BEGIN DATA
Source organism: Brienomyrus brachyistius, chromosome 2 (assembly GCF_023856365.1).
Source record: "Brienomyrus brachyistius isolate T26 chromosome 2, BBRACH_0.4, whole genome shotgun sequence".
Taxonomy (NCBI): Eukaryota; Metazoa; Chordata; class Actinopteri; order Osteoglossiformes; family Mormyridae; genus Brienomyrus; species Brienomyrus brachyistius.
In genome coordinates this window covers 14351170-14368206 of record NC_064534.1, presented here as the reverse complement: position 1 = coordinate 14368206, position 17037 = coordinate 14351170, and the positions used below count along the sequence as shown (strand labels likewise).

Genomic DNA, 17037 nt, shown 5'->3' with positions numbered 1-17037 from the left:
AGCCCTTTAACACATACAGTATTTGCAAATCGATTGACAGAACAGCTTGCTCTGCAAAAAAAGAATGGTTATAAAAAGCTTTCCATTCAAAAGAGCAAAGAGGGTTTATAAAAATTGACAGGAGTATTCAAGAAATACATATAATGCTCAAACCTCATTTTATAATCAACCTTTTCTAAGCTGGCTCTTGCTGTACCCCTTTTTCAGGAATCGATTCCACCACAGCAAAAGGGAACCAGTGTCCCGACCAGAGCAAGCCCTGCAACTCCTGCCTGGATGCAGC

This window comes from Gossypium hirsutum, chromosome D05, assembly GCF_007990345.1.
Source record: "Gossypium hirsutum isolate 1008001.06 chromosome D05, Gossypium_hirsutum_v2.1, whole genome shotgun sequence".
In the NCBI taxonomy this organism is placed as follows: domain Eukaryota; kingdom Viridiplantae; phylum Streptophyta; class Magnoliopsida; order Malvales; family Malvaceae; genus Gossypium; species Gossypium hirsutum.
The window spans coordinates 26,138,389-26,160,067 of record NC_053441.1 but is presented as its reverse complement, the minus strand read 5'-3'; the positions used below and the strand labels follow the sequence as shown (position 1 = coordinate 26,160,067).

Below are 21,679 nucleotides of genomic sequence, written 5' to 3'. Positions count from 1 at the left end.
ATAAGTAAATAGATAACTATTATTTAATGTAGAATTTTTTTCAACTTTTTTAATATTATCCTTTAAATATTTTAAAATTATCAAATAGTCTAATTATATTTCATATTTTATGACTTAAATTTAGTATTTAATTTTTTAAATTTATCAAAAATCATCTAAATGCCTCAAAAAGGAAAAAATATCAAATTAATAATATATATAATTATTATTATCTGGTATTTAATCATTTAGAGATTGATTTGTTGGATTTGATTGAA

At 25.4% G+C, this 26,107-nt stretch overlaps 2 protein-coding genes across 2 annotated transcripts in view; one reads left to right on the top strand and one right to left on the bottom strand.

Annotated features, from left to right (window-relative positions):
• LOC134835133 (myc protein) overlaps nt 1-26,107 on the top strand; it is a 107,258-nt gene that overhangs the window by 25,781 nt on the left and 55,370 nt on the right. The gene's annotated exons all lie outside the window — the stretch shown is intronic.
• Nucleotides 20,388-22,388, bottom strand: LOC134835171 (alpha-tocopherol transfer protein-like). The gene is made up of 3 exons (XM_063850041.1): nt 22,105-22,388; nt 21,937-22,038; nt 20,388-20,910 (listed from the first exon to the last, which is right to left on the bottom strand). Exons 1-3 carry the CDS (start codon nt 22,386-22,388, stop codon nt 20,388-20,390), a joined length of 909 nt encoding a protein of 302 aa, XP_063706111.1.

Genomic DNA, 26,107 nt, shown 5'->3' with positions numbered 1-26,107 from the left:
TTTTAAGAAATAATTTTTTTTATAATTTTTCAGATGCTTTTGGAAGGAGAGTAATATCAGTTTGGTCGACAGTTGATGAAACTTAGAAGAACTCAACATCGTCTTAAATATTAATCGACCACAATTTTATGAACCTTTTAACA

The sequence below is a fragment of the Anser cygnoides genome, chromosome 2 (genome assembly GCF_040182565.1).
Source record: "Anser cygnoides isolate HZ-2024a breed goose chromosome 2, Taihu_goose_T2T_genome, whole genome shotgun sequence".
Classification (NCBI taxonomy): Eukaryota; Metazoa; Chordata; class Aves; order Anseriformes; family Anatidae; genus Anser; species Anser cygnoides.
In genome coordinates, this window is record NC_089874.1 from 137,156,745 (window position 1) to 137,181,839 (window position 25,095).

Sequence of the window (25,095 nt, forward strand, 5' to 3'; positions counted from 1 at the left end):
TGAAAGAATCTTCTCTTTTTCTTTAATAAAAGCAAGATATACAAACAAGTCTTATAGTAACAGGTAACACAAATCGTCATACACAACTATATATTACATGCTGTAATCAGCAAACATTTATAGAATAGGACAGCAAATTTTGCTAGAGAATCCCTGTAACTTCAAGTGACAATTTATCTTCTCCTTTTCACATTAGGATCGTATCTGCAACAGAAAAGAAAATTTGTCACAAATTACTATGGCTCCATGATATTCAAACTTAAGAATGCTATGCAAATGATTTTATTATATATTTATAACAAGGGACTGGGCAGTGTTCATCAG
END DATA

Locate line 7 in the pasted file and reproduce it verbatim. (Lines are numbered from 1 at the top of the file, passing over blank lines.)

This window comes from Gossypium hirsutum, chromosome D05, assembly GCF_007990345.1.